White asparagus is much softer in texture and stringier than the green asparagus.It has more subtle and delicate flavour. It is traditionally served with melted butter and potatoes (Spargel mit Butter), with ham (Spargel mit Schinken) or with hollandaise sauce (Spargel mit holländischer Sauce).

I’ve found out more interesting facts about the White Spargel :

  1. It takes 3 (Three) long years for an asparagus plant to produce its first tip.The soil is piled up in knee-high banks making its unique appearance.
  2. The states of Baden-Württemberg and Lower Saxony take special pride in being prime asparagus growing regions in Germany.
  3. Just like beer festival, there is also a “Spargelfest” ( Spargel festival)  held where culinary experts showcase their fresh spargel dishes,peeling contest and even celebrating with the Asparagus Queen!
  4. There is an Asparagus Museum in Herten, North Rhein Westphalia, in Germany.The Vestisches Spargelmuseum is dedicated to this spring delight, owned by Ludger Südfeld.  The exhibit display trace the entire cultivation process of this vegetable.
  5. According to the records from 2012 released by Federal Ministry of Agriculture recently, asparagus uses a fifth of the entire open land area for vegetables in Germany, making it the vegetable with the largest cultivation area in the country.
  6. The city of Schwetzingen claims to be the Asparagus capital of the World!
  7. During Spargelzeit, the average German enjoys the delicate flavor of this tender spring vegetable at least once a day. This, in turn, adds up to a national total of over 70,000 tons per year!

 

Yes, would you believe that in this country known for its ordnungs, there is also Asparagus quality !

Asparagus Quality

Germany has divided asparagus into strict quality classes, comparable to USDA Grade A, Choice, etc. The classes of “Spargel” are:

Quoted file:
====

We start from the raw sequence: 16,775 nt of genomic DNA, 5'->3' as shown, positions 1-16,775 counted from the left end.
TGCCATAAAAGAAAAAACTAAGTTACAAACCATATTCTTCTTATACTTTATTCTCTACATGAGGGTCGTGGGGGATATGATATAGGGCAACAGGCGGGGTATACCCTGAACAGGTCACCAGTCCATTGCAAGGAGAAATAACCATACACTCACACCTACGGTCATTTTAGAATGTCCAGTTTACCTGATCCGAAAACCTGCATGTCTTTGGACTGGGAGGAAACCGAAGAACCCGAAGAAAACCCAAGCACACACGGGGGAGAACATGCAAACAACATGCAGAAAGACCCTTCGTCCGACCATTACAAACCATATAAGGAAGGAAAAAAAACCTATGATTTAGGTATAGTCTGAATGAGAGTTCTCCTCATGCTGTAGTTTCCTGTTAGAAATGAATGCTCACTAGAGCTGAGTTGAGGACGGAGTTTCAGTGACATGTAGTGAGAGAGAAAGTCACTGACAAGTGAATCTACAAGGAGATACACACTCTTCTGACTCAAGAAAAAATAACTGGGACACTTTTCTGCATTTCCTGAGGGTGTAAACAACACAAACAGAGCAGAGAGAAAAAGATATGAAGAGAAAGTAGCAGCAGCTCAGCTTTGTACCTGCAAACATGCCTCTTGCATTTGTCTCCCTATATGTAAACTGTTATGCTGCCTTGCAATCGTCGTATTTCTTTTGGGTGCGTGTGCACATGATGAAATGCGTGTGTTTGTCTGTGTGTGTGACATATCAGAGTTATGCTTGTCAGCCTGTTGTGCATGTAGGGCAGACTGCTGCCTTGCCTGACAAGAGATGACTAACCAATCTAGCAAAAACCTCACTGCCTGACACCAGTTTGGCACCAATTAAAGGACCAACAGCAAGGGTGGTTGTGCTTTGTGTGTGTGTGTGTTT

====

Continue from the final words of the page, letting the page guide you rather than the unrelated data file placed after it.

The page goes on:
Extra – Minimum diameter of 12 mm (15/32 inch), no hollow cores, perfectly straight and all white. Most expensive.

Handelsklasse I (HK I) – Minimum diameter of 10 mm (3/8 inch), light bending, light coloration (violet). Good value.

Handelsklasse II (HK II) – Minimum diameter of 8 mm (5/16 inch), curved stalks allowed, slightly opened flower heads, more color than HK I and sometimes woody. Good for soup stock and students.

 

Any thoughts on this post? Have you ever tried eating white Asparagus?Also, do you think eating Asparagus makes your urine smell?

Feel free to share your thoughts in the comments section!

 

 

 

 

Two Duvets are better than One : Sleeping the German way

 

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Culture Shock :  Two beds, Two Duvets , no top covers.

While on our holiday in Rhineland -Palatinate and Trier last 2015, I was totally shocked to see how our beds were made. Two single mattresses in one bed frame, with two duvets on top, with two big square pillows pinched in the middle . No covers. Same as the one I observe in Austria.The Dutch husband even told me that the beds can even be folded on a height that you like. All I can say was , Why oh why?

This is not-so-Asian, no, not even middle-eastern.Scandinavian style, definitely and yes, the absolute German way of sleeping.